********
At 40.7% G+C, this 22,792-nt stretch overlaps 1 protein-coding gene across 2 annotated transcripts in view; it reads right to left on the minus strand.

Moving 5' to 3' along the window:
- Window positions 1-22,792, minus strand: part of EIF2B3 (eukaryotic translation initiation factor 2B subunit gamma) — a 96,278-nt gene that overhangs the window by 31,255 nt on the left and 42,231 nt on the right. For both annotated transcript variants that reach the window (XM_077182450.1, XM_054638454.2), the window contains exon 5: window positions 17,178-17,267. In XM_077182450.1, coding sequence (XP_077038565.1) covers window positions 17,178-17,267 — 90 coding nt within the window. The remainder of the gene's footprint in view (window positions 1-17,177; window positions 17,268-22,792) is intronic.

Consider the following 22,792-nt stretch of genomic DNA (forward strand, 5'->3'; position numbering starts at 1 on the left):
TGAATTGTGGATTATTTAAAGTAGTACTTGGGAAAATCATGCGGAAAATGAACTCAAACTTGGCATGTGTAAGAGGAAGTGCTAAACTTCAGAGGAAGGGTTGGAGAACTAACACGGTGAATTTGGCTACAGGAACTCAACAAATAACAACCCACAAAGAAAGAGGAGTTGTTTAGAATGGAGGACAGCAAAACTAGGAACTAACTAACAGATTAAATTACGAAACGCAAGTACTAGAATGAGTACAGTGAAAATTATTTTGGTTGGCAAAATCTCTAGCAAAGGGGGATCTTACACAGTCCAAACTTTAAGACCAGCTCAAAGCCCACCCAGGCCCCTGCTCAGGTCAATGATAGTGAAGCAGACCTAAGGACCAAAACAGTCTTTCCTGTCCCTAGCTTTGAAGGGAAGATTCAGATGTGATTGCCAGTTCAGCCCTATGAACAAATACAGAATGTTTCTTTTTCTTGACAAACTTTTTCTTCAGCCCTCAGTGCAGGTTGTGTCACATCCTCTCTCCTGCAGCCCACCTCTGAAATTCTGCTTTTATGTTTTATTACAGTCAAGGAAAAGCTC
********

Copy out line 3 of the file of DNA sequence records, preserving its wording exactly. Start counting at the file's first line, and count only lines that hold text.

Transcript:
- Window positions 1-22,792, minus strand: part of EIF2B3 (eukaryotic translation initiation factor 2B subunit gamma) — a 96,278-nt gene that overhangs the window by 31,255 nt on the left and 42,231 nt on the right. For both annotated transcript variants that reach the window (XM_077182450.1, XM_054638454.2), the window contains exon 5: window positions 17,178-17,267. In XM_077182450.1, coding sequence (XP_077038565.1) covers window positions 17,178-17,267 — 90 coding nt within the window. The remainder of the gene's footprint in view (window positions 1-17,177; window positions 17,268-22,792) is intronic.